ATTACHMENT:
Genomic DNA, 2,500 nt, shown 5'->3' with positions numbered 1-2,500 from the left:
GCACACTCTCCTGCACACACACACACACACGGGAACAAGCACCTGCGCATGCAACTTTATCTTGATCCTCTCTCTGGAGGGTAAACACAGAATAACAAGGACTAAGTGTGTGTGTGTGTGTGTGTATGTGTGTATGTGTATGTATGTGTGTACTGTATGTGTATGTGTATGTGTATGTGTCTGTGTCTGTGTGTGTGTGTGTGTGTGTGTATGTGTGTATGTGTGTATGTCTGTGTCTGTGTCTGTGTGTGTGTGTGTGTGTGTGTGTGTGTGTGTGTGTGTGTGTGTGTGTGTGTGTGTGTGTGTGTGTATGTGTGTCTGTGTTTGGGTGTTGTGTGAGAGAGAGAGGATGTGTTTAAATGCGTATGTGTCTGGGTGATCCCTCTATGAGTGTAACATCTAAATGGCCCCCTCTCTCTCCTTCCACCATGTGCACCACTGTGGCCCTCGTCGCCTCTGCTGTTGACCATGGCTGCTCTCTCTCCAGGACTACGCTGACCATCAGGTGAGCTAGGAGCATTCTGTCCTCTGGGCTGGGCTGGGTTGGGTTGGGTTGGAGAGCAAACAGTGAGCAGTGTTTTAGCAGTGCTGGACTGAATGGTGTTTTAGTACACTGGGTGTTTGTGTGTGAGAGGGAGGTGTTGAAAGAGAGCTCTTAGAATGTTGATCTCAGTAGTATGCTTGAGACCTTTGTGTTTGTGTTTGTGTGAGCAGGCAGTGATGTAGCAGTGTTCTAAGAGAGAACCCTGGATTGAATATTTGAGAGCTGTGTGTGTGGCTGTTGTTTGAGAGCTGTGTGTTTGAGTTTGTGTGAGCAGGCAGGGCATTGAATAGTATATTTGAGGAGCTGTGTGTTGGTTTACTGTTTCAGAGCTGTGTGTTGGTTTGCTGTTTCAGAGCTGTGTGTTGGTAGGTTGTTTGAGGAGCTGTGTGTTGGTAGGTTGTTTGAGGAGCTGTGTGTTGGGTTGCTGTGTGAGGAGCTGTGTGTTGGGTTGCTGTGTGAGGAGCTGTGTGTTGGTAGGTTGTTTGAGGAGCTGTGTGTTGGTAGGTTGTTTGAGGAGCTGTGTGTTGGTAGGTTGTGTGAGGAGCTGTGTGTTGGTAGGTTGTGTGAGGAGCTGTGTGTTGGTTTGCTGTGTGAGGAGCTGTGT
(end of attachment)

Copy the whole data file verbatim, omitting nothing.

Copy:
Genomic DNA, 2,500 nt, shown 5'->3' with positions numbered 1-2,500 from the left:
GCACACTCTCCTGCACACACACACACACACGGGAACAAGCACCTGCGCATGCAACTTTATCTTGATCCTCTCTCTGGAGGGTAAACACAGAATAACAAGGACTAAGTGTGTGTGTGTGTGTGTGTATGTGTGTATGTGTATGTATGTGTGTACTGTATGTGTATGTGTATGTGTATGTGTCTGTGTCTGTGTGTGTGTGTGTGTGTGTGTATGTGTGTATGTGTGTATGTCTGTGTCTGTGTCTGTGTGTGTGTGTGTGTGTGTGTGTGTGTGTGTGTGTGTGTGTGTGTGTGTGTGTGTGTGTGTGTGTATGTGTGTCTGTGTTTGGGTGTTGTGTGAGAGAGAGAGGATGTGTTTAAATGCGTATGTGTCTGGGTGATCCCTCTATGAGTGTAACATCTAAATGGCCCCCTCTCTCTCCTTCCACCATGTGCACCACTGTGGCCCTCGTCGCCTCTGCTGTTGACCATGGCTGCTCTCTCTCCAGGACTACGCTGACCATCAGGTGAGCTAGGAGCATTCTGTCCTCTGGGCTGGGCTGGGTTGGGTTGGGTTGGAGAGCAAACAGTGAGCAGTGTTTTAGCAGTGCTGGACTGAATGGTGTTTTAGTACACTGGGTGTTTGTGTGTGAGAGGGAGGTGTTGAAAGAGAGCTCTTAGAATGTTGATCTCAGTAGTATGCTTGAGACCTTTGTGTTTGTGTTTGTGTGAGCAGGCAGTGATGTAGCAGTGTTCTAAGAGAGAACCCTGGATTGAATATTTGAGAGCTGTGTGTGTGGCTGTTGTTTGAGAGCTGTGTGTTTGAGTTTGTGTGAGCAGGCAGGGCATTGAATAGTATATTTGAGGAGCTGTGTGTTGGTTTACTGTTTCAGAGCTGTGTGTTGGTTTGCTGTTTCAGAGCTGTGTGTTGGTAGGTTGTTTGAGGAGCTGTGTGTTGGTAGGTTGTTTGAGGAGCTGTGTGTTGGGTTGCTGTGTGAGGAGCTGTGTGTTGGGTTGCTGTGTGAGGAGCTGTGTGTTGGTAGGTTGTTTGAGGAGCTGTGTGTTGGTAGGTTGTTTGAGGAGCTGTGTGTTGGTAGGTTGTGTGAGGAGCTGTGTGTTGGTAGGTTGTGTGAGGAGCTGTGTGTTGGTTTGCTGTGTGAGGAGCTGTGT